• Derry Flomo’s mother brought him in to our Hope Childrens Recovery Center in Ganta last year. She was 8 months pregnant when they arrived. He was a very sick little boy. His stomach is swollen and he was so weak he could not control his head. After five months of feeding him properly, caring for him and praying for him he is now a healthy young boy. His mom gave birth to a healthy baby who now, with the training from Hope for the Nations staff, will know how to feed and care for her childre

    Helping kids like this is awesome.

  •  Each year we pursue the goal of eliminating malnourishment in our community of Ganta, Liberia. Every year we feel like we are making progress, but more and more hungry children find their way to our clinic. Most of them now are coming in from farther away. Some come from neighbouring Guinea. Some are brought by other NGO's. 

    We believe we are winning the battle in our community, and because of this our reputation is growing. Our staff do an amazing work. Ruth, Yar, Maryann and others work all the time to care for these children. When our clinic is full they take the children home with them.

    When these children come in they often look so close to death. No muscle, no smiles, no energy. When I took this picture of this boy at the pump, Maryann said that they know when the boys are getting better they always try and pump the water. 

    I love seeing hungry kids eat and get strong. I love watching them grow. I love it when they leave school to work in the community and make a difference in others lives.

    Thanks for all your help.



  • Last summer  Anna Boayoe came to our HFTN Mercy center in Ganta to ask for help. Her husband had left her and she and her 6 children were homeless, hungry and without hope. Anna was not looking for a handout, but for a loan so she could start a business to try and care for her young family. Ruth and Lakaryee (our great staff) helped find them a temporary home, gave them food, and gave them a loan through our business program. We also helped her get her business started. Within 3 months Anna had paid back her $400 and was making enough money to care for her children.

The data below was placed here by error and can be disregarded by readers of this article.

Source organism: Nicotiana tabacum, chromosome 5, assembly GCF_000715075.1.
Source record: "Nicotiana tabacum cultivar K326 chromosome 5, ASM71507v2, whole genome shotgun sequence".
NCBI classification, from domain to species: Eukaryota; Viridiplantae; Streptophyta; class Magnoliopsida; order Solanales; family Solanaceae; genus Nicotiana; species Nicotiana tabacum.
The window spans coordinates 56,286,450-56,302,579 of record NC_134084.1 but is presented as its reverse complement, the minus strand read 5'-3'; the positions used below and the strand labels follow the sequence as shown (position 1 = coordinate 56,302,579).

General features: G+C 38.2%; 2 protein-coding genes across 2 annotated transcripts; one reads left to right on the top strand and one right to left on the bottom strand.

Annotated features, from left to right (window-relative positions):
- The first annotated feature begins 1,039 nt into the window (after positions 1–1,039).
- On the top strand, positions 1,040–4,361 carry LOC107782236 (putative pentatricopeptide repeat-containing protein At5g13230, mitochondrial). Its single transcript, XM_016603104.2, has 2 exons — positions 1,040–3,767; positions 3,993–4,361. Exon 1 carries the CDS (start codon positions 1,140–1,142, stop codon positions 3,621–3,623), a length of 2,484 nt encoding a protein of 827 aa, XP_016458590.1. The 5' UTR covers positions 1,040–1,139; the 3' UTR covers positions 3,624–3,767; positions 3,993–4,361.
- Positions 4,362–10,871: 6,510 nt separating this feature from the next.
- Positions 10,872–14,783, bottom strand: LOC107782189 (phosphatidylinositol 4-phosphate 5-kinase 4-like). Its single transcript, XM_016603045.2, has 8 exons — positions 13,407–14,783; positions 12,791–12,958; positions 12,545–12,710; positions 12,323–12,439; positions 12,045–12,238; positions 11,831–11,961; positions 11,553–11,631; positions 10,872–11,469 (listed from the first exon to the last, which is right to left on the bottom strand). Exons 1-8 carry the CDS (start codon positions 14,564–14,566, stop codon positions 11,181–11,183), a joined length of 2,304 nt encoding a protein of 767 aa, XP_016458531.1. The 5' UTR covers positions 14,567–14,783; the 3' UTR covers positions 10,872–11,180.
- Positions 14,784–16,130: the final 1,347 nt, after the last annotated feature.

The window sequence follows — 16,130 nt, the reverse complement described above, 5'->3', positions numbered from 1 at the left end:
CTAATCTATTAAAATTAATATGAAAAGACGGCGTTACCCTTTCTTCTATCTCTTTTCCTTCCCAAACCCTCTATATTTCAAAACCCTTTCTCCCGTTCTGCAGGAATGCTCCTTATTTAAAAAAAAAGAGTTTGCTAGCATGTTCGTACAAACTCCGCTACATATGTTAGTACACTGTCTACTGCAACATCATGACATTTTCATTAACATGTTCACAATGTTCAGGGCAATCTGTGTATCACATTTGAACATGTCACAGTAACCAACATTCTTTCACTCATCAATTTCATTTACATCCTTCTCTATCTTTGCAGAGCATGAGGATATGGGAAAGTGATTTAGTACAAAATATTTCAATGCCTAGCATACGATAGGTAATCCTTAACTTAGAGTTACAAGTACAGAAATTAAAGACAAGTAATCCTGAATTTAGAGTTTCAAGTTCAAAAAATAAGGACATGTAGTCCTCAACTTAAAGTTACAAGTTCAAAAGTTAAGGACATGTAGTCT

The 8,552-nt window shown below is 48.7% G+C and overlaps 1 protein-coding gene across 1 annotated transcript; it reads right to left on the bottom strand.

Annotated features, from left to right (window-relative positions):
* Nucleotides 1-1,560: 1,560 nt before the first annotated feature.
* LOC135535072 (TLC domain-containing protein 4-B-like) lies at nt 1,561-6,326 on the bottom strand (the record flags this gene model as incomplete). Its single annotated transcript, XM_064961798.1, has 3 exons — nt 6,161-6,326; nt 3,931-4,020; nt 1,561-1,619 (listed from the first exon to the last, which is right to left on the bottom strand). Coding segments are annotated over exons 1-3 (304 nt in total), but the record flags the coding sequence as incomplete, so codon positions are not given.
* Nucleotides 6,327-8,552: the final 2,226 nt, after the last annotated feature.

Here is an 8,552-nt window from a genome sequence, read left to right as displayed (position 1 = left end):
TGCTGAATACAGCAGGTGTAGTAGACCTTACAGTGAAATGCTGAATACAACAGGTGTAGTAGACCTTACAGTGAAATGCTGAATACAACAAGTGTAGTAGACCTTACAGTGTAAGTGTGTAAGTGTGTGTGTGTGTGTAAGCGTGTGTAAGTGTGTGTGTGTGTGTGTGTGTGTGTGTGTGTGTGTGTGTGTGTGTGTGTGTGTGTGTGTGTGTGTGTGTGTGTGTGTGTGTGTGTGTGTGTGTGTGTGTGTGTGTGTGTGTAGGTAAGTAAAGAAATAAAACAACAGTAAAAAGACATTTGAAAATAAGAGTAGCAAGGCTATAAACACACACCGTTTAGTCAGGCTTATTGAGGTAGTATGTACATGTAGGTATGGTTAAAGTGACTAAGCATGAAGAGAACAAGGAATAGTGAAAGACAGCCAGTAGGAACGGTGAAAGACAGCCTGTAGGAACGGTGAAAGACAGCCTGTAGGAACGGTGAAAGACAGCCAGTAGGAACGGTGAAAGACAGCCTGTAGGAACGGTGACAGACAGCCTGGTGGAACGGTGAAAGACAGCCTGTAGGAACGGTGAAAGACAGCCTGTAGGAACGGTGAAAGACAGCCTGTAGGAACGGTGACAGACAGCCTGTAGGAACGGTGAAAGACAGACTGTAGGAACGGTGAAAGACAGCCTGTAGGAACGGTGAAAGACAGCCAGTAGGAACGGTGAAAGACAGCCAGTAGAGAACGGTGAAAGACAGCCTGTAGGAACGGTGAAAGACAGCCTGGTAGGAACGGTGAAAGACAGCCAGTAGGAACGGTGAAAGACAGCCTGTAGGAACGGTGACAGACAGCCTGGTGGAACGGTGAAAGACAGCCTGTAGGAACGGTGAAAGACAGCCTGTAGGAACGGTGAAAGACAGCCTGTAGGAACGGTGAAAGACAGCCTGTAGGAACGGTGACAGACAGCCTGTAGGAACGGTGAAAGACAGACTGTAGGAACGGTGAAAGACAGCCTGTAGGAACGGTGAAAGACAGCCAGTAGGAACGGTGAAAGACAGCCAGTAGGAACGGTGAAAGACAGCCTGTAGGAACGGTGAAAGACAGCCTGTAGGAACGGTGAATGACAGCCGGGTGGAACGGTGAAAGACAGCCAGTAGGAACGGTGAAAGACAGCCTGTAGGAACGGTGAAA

Anna would buy fresh fish daily in Ganta and travel to Guinea (30minutes) in the afternoon to sell it. Her sister would stay with her children while she was gone.

    When I arrived in January  she was in the process of building her own home with her income on her own property that she had purchased. I walked with her to her home and so impressed with what this young lady(34) had accomplished. Anna had determined that she wanted the best for her family and she was going to make it happen.

    HFTN helped her by supplying the funds to complete  her home so she could move in right away and avoid paying another years rent ($300) 

    I love helping the poor and needy, but I love it even more when they want to help themselves. It is a combination that can acheive greatness through God's grace.